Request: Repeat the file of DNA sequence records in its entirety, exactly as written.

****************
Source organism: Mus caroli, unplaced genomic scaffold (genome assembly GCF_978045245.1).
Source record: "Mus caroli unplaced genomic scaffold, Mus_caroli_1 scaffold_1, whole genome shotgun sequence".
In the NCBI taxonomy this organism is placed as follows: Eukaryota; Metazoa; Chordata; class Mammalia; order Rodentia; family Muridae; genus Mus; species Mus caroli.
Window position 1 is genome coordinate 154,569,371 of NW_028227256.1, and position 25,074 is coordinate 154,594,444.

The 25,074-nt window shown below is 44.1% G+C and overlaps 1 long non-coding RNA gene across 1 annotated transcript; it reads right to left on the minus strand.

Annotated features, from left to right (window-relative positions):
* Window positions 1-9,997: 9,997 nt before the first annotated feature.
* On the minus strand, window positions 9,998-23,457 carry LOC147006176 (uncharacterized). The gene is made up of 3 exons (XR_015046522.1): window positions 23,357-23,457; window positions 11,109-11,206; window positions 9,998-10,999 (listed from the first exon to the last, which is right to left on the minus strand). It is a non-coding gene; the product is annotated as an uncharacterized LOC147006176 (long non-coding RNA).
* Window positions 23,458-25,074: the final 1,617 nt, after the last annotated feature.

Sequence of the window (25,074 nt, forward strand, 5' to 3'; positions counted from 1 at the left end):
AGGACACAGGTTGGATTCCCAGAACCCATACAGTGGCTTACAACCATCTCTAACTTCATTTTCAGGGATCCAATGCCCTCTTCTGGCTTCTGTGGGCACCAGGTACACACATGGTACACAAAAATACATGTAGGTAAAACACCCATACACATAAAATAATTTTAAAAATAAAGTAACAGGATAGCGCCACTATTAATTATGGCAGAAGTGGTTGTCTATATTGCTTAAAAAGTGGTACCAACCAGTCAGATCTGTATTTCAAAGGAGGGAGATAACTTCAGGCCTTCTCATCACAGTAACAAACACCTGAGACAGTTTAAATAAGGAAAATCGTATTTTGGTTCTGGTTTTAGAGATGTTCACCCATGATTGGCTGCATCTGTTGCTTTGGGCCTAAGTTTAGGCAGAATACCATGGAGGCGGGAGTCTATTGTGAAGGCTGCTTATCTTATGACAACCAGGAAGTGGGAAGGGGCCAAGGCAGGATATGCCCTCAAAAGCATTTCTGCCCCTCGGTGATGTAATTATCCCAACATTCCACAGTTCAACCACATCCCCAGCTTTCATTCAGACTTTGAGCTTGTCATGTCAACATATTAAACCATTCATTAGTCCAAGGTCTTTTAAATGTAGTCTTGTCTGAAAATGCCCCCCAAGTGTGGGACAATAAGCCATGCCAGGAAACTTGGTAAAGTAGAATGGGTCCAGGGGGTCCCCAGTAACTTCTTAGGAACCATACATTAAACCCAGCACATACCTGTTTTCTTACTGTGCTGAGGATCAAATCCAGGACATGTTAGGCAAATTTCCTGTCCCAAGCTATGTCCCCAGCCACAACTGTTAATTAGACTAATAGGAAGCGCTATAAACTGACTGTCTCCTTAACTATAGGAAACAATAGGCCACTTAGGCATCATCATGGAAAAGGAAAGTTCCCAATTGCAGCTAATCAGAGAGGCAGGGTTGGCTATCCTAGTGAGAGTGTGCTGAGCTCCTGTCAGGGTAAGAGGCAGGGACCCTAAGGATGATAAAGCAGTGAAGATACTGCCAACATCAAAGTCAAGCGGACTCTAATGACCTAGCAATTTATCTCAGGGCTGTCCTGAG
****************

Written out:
Source organism: Mus caroli, unplaced genomic scaffold (genome assembly GCF_978045245.1).
Source record: "Mus caroli unplaced genomic scaffold, Mus_caroli_1 scaffold_1, whole genome shotgun sequence".
In the NCBI taxonomy this organism is placed as follows: Eukaryota; Metazoa; Chordata; class Mammalia; order Rodentia; family Muridae; genus Mus; species Mus caroli.
Window position 1 is genome coordinate 154,569,371 of NW_028227256.1, and position 25,074 is coordinate 154,594,444.

The 25,074-nt window shown below is 44.1% G+C and overlaps 1 long non-coding RNA gene across 1 annotated transcript; it reads right to left on the minus strand.

Annotated features, from left to right (window-relative positions):
* Window positions 1-9,997: 9,997 nt before the first annotated feature.
* On the minus strand, window positions 9,998-23,457 carry LOC147006176 (uncharacterized). The gene is made up of 3 exons (XR_015046522.1): window positions 23,357-23,457; window positions 11,109-11,206; window positions 9,998-10,999 (listed from the first exon to the last, which is right to left on the minus strand). It is a non-coding gene; the product is annotated as an uncharacterized LOC147006176 (long non-coding RNA).
* Window positions 23,458-25,074: the final 1,617 nt, after the last annotated feature.

Sequence of the window (25,074 nt, forward strand, 5' to 3'; positions counted from 1 at the left end):
AGGACACAGGTTGGATTCCCAGAACCCATACAGTGGCTTACAACCATCTCTAACTTCATTTTCAGGGATCCAATGCCCTCTTCTGGCTTCTGTGGGCACCAGGTACACACATGGTACACAAAAATACATGTAGGTAAAACACCCATACACATAAAATAATTTTAAAAATAAAGTAACAGGATAGCGCCACTATTAATTATGGCAGAAGTGGTTGTCTATATTGCTTAAAAAGTGGTACCAACCAGTCAGATCTGTATTTCAAAGGAGGGAGATAACTTCAGGCCTTCTCATCACAGTAACAAACACCTGAGACAGTTTAAATAAGGAAAATCGTATTTTGGTTCTGGTTTTAGAGATGTTCACCCATGATTGGCTGCATCTGTTGCTTTGGGCCTAAGTTTAGGCAGAATACCATGGAGGCGGGAGTCTATTGTGAAGGCTGCTTATCTTATGACAACCAGGAAGTGGGAAGGGGCCAAGGCAGGATATGCCCTCAAAAGCATTTCTGCCCCTCGGTGATGTAATTATCCCAACATTCCACAGTTCAACCACATCCCCAGCTTTCATTCAGACTTTGAGCTTGTCATGTCAACATATTAAACCATTCATTAGTCCAAGGTCTTTTAAATGTAGTCTTGTCTGAAAATGCCCCCCAAGTGTGGGACAATAAGCCATGCCAGGAAACTTGGTAAAGTAGAATGGGTCCAGGGGGTCCCCAGTAACTTCTTAGGAACCATACATTAAACCCAGCACATACCTGTTTTCTTACTGTGCTGAGGATCAAATCCAGGACATGTTAGGCAAATTTCCTGTCCCAAGCTATGTCCCCAGCCACAACTGTTAATTAGACTAATAGGAAGCGCTATAAACTGACTGTCTCCTTAACTATAGGAAACAATAGGCCACTTAGGCATCATCATGGAAAAGGAAAGTTCCCAATTGCAGCTAATCAGAGAGGCAGGGTTGGCTATCCTAGTGAGAGTGTGCTGAGCTCCTGTCAGGGTAAGAGGCAGGGACCCTAAGGATGATAAAGCAGTGAAGATACTGCCAACATCAAAGTCAAGCGGACTCTAATGACCTAGCAATTTATCTCAGGGCTGTCCTGAG